Staff Writer

 

On Nov. 16, the Port Huron Museum announced their showing of “The Passages of Freedom: Secrets of the Underground Railroad” exhibit.

Monday through Sunday, from 11 a.m. to 4 p.m., viewers may have their memory refreshed and learn new information on this period in time.

It also touches on the Quilting Sisters from different parts of Michigan, along with their stories, some in relation to the hardships from a different time.

Port Huron Museum exhibit. Photo Credit: Amber Oile

 

“Seeing the history again really brought the reality back to life in my mind,” said Julie Cowny of Yale, Mi. Her son, Joe Cowny, also found some fascination in the secret facts of history kept behind closed doors.

“I am always interested in learning new things about history, especially the Civil War,” said Joe Cowny.

In North America, the first African Americans were brought in 1619. The slave trade was abolished in 1808 in the United States, but you can find that out in anyone of your history books.

Safe houses were known as the secret hiding places for slaves attempting to escape. Slaves were hidden, sometimes behind staircases, in cramped areas for hours on end. Remaining quiet until word was given and the coast was clear to move.

Port Huron Museum exhibit. Photo Credit: Amber Oile

Gardeners, or guides, were known as conductors, and actual conductors were known as abductors.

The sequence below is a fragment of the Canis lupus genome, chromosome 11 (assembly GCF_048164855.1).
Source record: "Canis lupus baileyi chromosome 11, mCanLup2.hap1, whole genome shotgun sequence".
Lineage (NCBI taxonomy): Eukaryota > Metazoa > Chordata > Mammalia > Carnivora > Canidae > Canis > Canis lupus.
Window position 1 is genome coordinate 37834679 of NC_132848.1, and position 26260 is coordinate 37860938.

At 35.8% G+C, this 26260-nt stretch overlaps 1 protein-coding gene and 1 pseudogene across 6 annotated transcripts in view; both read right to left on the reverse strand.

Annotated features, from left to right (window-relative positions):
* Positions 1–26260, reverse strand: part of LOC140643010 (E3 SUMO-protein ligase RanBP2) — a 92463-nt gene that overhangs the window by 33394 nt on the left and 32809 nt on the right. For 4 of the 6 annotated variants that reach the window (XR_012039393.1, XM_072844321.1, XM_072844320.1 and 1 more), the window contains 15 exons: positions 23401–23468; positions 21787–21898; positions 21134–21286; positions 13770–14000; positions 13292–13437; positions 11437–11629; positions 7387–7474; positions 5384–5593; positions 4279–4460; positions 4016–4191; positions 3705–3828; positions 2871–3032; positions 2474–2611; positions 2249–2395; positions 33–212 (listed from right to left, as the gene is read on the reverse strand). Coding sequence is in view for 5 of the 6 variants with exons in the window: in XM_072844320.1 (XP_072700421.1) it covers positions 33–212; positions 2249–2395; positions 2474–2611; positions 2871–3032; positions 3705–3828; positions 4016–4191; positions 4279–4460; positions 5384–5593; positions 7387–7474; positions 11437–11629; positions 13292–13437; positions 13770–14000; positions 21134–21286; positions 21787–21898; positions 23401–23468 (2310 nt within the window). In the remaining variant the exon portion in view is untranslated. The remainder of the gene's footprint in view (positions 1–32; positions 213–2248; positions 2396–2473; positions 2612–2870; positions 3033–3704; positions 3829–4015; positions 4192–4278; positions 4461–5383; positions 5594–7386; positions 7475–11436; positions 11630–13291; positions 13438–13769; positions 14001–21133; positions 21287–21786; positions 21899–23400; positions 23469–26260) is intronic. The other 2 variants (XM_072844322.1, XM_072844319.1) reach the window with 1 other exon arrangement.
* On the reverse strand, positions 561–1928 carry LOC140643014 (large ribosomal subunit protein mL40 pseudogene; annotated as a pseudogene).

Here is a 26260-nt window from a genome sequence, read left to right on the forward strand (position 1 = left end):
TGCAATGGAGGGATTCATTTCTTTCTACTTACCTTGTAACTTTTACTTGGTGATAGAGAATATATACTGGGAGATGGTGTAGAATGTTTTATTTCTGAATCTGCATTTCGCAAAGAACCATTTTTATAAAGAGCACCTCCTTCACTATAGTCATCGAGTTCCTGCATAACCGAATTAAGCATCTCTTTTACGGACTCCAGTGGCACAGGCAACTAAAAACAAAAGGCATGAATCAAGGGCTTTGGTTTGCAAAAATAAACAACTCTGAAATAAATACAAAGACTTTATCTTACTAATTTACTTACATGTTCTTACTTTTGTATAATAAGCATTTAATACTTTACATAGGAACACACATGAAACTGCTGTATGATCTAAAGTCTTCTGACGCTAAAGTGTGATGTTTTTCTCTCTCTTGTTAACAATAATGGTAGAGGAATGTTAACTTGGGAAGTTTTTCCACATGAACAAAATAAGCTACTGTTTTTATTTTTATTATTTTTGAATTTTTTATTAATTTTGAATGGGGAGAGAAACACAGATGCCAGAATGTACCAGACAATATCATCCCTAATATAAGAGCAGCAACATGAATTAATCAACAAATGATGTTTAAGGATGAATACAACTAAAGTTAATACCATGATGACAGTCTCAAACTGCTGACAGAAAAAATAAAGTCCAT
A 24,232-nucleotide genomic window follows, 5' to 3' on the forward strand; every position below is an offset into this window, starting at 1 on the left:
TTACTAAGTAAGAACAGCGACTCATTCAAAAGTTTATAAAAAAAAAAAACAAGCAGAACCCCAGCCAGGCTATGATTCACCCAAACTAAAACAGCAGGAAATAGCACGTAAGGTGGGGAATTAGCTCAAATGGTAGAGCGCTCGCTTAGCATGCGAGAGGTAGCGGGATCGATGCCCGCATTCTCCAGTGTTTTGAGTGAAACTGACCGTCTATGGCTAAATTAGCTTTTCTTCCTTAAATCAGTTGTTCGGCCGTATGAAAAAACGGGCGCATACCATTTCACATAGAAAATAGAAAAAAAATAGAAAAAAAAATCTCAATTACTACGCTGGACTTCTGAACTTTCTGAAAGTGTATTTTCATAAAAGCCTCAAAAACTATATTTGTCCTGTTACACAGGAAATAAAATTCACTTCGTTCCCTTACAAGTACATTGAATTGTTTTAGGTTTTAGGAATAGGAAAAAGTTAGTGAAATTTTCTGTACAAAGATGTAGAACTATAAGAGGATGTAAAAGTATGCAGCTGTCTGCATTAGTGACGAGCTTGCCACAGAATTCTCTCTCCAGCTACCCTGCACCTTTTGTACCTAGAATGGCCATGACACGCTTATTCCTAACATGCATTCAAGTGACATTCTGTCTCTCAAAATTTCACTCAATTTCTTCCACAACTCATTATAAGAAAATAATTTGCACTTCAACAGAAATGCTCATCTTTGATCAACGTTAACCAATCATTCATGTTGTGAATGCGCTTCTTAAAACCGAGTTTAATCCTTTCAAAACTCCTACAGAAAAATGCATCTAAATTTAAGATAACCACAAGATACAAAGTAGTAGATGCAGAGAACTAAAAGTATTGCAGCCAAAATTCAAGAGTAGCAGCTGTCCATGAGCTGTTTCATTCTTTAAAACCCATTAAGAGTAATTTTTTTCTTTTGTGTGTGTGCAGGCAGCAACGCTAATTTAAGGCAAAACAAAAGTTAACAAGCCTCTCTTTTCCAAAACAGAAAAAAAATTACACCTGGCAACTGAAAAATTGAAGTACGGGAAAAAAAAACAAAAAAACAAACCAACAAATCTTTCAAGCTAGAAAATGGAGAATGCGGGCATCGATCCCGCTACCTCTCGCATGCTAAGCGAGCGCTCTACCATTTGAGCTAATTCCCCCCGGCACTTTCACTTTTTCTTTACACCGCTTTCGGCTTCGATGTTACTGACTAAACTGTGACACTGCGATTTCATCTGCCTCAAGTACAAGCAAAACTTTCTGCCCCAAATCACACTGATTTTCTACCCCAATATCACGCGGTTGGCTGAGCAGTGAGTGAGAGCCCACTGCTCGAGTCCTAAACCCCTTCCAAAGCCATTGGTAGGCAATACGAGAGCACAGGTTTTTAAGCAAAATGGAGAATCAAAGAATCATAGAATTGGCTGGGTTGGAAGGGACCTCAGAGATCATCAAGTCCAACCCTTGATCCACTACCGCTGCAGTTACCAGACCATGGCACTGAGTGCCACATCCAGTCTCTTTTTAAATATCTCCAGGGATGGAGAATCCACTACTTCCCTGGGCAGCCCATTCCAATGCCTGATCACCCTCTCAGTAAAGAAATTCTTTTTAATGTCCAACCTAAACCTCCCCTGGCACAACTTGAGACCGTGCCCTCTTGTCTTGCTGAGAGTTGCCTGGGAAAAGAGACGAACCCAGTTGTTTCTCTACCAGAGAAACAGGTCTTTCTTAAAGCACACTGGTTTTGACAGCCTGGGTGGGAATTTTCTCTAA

Most had little chance of even knowing about the safe houses, because they were kept a secret.

Marilyn Heberer, a Port Huron Museum employee for 31 years and counting, had never even heard of this until the exhibit was shown. Heberer said, “It’s nice to learn new facts about history, although it must be hard to interpret a part of history that was never allowed to talk about.”

The Underground Railroad and Quilting Sisters exhibit is set to stay on display until Feb. 24, 2013.

Men’s Basketball 4-1 through first five 2-0 at home

Men’s Basketball 4-1 through first five 2-0 at home

DJ Palm

Sport Editor

SC4 Skippers men’s basketball team beat Lambton College in their last home game 71-

47.

Lambton CC looked a bit outmatched as they could only get as close as nine after halftime.

From there it was all Skippers.